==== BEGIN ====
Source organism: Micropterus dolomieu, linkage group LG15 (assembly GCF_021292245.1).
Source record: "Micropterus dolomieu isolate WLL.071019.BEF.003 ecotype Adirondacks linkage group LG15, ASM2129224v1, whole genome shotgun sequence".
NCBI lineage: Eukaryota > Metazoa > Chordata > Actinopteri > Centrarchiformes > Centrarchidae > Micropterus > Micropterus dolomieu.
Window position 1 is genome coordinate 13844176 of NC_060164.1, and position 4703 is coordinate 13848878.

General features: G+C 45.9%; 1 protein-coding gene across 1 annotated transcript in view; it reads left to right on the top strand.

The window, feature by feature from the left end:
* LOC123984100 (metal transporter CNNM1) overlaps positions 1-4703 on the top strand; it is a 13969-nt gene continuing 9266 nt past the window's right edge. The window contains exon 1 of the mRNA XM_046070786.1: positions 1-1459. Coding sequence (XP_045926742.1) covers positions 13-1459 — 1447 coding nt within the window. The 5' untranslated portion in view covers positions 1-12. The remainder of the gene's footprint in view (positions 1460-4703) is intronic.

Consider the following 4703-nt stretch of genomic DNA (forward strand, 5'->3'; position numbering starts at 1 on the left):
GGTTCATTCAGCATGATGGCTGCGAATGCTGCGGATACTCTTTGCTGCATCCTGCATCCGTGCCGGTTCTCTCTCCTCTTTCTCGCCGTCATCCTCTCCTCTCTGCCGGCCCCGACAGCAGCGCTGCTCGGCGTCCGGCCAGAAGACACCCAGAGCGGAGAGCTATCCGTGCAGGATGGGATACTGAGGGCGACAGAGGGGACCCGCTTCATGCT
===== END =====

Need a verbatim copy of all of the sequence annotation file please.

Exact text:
Source organism: Micropterus dolomieu, linkage group LG15 (assembly GCF_021292245.1).
Source record: "Micropterus dolomieu isolate WLL.071019.BEF.003 ecotype Adirondacks linkage group LG15, ASM2129224v1, whole genome shotgun sequence".
NCBI lineage: Eukaryota > Metazoa > Chordata > Actinopteri > Centrarchiformes > Centrarchidae > Micropterus > Micropterus dolomieu.
Window position 1 is genome coordinate 13844176 of NC_060164.1, and position 4703 is coordinate 13848878.

General features: G+C 45.9%; 1 protein-coding gene across 1 annotated transcript in view; it reads left to right on the top strand.

The window, feature by feature from the left end:
* LOC123984100 (metal transporter CNNM1) overlaps positions 1-4703 on the top strand; it is a 13969-nt gene continuing 9266 nt past the window's right edge. The window contains exon 1 of the mRNA XM_046070786.1: positions 1-1459. Coding sequence (XP_045926742.1) covers positions 13-1459 — 1447 coding nt within the window. The 5' untranslated portion in view covers positions 1-12. The remainder of the gene's footprint in view (positions 1460-4703) is intronic.

Consider the following 4703-nt stretch of genomic DNA (forward strand, 5'->3'; position numbering starts at 1 on the left):
GGTTCATTCAGCATGATGGCTGCGAATGCTGCGGATACTCTTTGCTGCATCCTGCATCCGTGCCGGTTCTCTCTCCTCTTTCTCGCCGTCATCCTCTCCTCTCTGCCGGCCCCGACAGCAGCGCTGCTCGGCGTCCGGCCAGAAGACACCCAGAGCGGAGAGCTATCCGTGCAGGATGGGATACTGAGGGCGACAGAGGGGACCCGCTTCATGCT